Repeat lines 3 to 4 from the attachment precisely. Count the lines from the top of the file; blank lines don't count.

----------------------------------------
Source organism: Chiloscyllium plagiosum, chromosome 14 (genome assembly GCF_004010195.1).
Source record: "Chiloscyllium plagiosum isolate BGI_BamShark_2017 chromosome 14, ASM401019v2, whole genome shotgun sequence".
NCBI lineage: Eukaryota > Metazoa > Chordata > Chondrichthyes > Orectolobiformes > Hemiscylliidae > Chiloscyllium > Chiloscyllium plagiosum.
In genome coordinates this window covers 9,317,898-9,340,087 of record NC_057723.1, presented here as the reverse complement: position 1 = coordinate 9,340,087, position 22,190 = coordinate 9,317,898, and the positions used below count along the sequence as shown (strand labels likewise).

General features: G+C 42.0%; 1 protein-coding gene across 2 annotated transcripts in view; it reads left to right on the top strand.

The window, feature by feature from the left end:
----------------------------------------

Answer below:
NCBI lineage: Eukaryota > Metazoa > Chordata > Chondrichthyes > Orectolobiformes > Hemiscylliidae > Chiloscyllium > Chiloscyllium plagiosum.
In genome coordinates this window covers 9,317,898-9,340,087 of record NC_057723.1, presented here as the reverse complement: position 1 = coordinate 9,340,087, position 22,190 = coordinate 9,317,898, and the positions used below count along the sequence as shown (strand labels likewise).